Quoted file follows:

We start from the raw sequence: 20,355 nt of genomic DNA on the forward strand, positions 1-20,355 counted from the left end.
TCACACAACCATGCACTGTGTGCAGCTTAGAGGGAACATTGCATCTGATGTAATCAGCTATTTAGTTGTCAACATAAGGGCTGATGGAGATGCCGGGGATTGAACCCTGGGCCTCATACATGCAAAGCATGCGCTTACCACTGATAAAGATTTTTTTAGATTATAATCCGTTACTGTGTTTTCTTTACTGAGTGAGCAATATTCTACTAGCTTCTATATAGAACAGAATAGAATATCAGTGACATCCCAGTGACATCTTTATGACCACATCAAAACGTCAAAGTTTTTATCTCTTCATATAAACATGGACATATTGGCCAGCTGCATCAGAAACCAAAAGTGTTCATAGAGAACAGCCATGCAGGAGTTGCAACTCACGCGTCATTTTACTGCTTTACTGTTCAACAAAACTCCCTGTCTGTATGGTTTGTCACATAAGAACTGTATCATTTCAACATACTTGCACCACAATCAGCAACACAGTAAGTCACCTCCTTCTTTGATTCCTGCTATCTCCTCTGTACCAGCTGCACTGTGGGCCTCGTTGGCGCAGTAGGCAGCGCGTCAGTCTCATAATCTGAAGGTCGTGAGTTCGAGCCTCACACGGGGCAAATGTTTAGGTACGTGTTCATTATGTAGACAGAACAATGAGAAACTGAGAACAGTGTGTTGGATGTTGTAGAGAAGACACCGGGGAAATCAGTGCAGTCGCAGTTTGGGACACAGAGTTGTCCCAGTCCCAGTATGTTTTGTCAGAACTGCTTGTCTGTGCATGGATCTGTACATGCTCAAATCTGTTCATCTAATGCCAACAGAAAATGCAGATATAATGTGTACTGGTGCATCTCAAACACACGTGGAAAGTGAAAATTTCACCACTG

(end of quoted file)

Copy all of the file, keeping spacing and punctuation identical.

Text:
We start from the raw sequence: 20,355 nt of genomic DNA on the forward strand, positions 1-20,355 counted from the left end.
TCACACAACCATGCACTGTGTGCAGCTTAGAGGGAACATTGCATCTGATGTAATCAGCTATTTAGTTGTCAACATAAGGGCTGATGGAGATGCCGGGGATTGAACCCTGGGCCTCATACATGCAAAGCATGCGCTTACCACTGATAAAGATTTTTTTAGATTATAATCCGTTACTGTGTTTTCTTTACTGAGTGAGCAATATTCTACTAGCTTCTATATAGAACAGAATAGAATATCAGTGACATCCCAGTGACATCTTTATGACCACATCAAAACGTCAAAGTTTTTATCTCTTCATATAAACATGGACATATTGGCCAGCTGCATCAGAAACCAAAAGTGTTCATAGAGAACAGCCATGCAGGAGTTGCAACTCACGCGTCATTTTACTGCTTTACTGTTCAACAAAACTCCCTGTCTGTATGGTTTGTCACATAAGAACTGTATCATTTCAACATACTTGCACCACAATCAGCAACACAGTAAGTCACCTCCTTCTTTGATTCCTGCTATCTCCTCTGTACCAGCTGCACTGTGGGCCTCGTTGGCGCAGTAGGCAGCGCGTCAGTCTCATAATCTGAAGGTCGTGAGTTCGAGCCTCACACGGGGCAAATGTTTAGGTACGTGTTCATTATGTAGACAGAACAATGAGAAACTGAGAACAGTGTGTTGGATGTTGTAGAGAAGACACCGGGGAAATCAGTGCAGTCGCAGTTTGGGACACAGAGTTGTCCCAGTCCCAGTATGTTTTGTCAGAACTGCTTGTCTGTGCATGGATCTGTACATGCTCAAATCTGTTCATCTAATGCCAACAGAAAATGCAGATATAATGTGTACTGGTGCATCTCAAACACACGTGGAAAGTGAAAATTTCACCACTG